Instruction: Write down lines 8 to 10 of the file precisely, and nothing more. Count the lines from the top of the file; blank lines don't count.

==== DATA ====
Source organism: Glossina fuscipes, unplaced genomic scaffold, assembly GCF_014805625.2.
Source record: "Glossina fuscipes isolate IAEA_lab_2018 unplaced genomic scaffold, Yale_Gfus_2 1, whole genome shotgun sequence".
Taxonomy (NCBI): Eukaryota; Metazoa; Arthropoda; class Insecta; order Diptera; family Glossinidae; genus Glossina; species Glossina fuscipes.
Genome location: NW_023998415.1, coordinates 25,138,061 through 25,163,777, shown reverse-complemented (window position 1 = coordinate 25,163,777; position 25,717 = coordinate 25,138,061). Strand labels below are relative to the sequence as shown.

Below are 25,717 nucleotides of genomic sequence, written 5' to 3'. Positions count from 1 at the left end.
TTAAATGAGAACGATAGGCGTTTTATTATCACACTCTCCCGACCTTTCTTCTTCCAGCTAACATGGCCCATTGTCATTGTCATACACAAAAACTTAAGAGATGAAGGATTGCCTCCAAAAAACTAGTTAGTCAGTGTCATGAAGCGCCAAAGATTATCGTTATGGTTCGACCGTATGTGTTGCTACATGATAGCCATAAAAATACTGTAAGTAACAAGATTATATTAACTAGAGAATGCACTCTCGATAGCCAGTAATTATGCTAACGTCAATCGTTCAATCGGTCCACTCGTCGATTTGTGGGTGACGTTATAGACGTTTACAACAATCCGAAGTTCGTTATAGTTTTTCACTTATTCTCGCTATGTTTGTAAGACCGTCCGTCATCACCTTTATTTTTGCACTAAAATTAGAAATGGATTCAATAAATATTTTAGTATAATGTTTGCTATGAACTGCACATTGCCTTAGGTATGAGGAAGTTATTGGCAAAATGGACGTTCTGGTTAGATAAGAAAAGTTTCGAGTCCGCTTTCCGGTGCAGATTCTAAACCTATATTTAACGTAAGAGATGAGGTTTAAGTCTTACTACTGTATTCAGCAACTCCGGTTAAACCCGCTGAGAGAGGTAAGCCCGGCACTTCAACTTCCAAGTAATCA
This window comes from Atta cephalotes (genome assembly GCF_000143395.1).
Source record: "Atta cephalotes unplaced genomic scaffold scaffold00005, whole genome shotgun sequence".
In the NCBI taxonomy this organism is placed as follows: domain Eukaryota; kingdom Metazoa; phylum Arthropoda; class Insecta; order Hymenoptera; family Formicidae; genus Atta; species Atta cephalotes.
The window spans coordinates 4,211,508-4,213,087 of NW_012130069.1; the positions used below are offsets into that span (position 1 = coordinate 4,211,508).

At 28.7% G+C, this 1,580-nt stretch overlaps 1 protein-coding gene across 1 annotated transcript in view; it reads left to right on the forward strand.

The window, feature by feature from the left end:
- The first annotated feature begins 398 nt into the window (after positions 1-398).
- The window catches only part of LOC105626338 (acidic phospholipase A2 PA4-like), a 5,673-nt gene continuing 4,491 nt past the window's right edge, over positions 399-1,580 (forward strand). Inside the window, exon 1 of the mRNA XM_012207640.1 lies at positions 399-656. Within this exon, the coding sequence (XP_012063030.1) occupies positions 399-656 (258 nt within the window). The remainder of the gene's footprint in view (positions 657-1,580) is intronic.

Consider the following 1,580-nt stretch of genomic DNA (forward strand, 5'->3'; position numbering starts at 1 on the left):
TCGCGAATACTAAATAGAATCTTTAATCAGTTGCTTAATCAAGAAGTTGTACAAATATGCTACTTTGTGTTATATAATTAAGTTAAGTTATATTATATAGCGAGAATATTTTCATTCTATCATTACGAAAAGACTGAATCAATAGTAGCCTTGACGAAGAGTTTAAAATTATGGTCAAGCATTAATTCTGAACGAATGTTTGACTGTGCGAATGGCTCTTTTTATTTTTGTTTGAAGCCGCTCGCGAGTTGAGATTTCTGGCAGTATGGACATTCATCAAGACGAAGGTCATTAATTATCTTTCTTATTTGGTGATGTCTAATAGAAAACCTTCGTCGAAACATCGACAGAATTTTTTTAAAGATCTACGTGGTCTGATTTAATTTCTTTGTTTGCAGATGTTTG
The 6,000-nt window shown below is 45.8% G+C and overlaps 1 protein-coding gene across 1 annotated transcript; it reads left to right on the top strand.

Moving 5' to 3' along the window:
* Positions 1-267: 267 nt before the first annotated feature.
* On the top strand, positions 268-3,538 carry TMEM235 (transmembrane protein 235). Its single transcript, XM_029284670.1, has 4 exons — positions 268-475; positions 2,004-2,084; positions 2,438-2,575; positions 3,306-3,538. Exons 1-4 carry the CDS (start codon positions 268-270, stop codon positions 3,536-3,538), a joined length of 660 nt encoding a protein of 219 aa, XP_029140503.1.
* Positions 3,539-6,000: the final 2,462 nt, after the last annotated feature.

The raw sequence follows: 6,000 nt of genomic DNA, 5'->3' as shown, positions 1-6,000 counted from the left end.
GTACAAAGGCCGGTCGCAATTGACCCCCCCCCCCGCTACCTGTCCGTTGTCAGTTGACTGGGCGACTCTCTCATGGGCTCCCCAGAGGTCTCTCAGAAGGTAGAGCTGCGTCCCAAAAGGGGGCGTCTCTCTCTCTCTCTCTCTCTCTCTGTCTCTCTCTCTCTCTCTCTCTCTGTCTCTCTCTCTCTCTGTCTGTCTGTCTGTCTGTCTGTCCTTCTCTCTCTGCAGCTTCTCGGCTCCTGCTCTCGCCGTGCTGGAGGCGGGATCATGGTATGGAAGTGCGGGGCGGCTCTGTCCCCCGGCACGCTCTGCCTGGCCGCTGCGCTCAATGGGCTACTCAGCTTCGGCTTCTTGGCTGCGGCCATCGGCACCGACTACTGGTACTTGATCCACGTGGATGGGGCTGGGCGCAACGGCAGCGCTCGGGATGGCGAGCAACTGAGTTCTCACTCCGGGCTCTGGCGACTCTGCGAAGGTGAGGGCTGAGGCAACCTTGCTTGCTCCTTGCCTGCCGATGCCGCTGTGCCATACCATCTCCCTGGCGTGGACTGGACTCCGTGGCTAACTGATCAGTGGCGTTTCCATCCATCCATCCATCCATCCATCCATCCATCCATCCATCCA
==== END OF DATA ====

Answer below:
Source record: "Atta cephalotes unplaced genomic scaffold scaffold00005, whole genome shotgun sequence".
In the NCBI taxonomy this organism is placed as follows: domain Eukaryota; kingdom Metazoa; phylum Arthropoda; class Insecta; order Hymenoptera; family Formicidae; genus Atta; species Atta cephalotes.
The window spans coordinates 4,211,508-4,213,087 of NW_012130069.1; the positions used below are offsets into that span (position 1 = coordinate 4,211,508).